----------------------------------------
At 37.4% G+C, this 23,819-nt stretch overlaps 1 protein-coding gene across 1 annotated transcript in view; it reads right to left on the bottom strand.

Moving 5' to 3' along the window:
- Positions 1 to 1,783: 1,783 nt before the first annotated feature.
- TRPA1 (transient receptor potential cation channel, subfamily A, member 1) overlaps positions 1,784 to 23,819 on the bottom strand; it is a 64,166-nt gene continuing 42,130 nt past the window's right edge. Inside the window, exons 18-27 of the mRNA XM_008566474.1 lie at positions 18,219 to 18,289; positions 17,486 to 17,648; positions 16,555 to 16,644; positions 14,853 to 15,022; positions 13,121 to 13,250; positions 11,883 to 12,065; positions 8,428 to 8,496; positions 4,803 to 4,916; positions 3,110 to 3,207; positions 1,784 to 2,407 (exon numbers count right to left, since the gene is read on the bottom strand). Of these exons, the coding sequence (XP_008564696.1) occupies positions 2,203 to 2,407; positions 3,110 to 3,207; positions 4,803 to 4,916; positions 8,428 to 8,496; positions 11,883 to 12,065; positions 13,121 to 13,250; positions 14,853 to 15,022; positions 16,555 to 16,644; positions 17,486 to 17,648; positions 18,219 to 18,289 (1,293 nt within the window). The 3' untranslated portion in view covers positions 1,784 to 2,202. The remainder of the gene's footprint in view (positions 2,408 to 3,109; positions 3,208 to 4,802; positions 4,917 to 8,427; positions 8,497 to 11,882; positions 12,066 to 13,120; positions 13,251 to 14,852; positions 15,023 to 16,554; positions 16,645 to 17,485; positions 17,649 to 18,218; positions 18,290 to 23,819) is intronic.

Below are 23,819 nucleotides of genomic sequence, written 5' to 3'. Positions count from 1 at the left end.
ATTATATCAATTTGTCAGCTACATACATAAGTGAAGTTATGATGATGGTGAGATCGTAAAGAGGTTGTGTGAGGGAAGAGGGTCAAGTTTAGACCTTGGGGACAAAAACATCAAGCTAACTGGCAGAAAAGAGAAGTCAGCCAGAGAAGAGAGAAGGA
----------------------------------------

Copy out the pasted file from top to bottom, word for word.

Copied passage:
At 37.4% G+C, this 23,819-nt stretch overlaps 1 protein-coding gene across 1 annotated transcript in view; it reads right to left on the bottom strand.

Moving 5' to 3' along the window:
- Positions 1 to 1,783: 1,783 nt before the first annotated feature.
- TRPA1 (transient receptor potential cation channel, subfamily A, member 1) overlaps positions 1,784 to 23,819 on the bottom strand; it is a 64,166-nt gene continuing 42,130 nt past the window's right edge. Inside the window, exons 18-27 of the mRNA XM_008566474.1 lie at positions 18,219 to 18,289; positions 17,486 to 17,648; positions 16,555 to 16,644; positions 14,853 to 15,022; positions 13,121 to 13,250; positions 11,883 to 12,065; positions 8,428 to 8,496; positions 4,803 to 4,916; positions 3,110 to 3,207; positions 1,784 to 2,407 (exon numbers count right to left, since the gene is read on the bottom strand). Of these exons, the coding sequence (XP_008564696.1) occupies positions 2,203 to 2,407; positions 3,110 to 3,207; positions 4,803 to 4,916; positions 8,428 to 8,496; positions 11,883 to 12,065; positions 13,121 to 13,250; positions 14,853 to 15,022; positions 16,555 to 16,644; positions 17,486 to 17,648; positions 18,219 to 18,289 (1,293 nt within the window). The 3' untranslated portion in view covers positions 1,784 to 2,202. The remainder of the gene's footprint in view (positions 2,408 to 3,109; positions 3,208 to 4,802; positions 4,917 to 8,427; positions 8,497 to 11,882; positions 12,066 to 13,120; positions 13,251 to 14,852; positions 15,023 to 16,554; positions 16,645 to 17,485; positions 17,649 to 18,218; positions 18,290 to 23,819) is intronic.

Below are 23,819 nucleotides of genomic sequence, written 5' to 3'. Positions count from 1 at the left end.
ATTATATCAATTTGTCAGCTACATACATAAGTGAAGTTATGATGATGGTGAGATCGTAAAGAGGTTGTGTGAGGGAAGAGGGTCAAGTTTAGACCTTGGGGACAAAAACATCAAGCTAACTGGCAGAAAAGAGAAGTCAGCCAGAGAAGAGAGAAGGA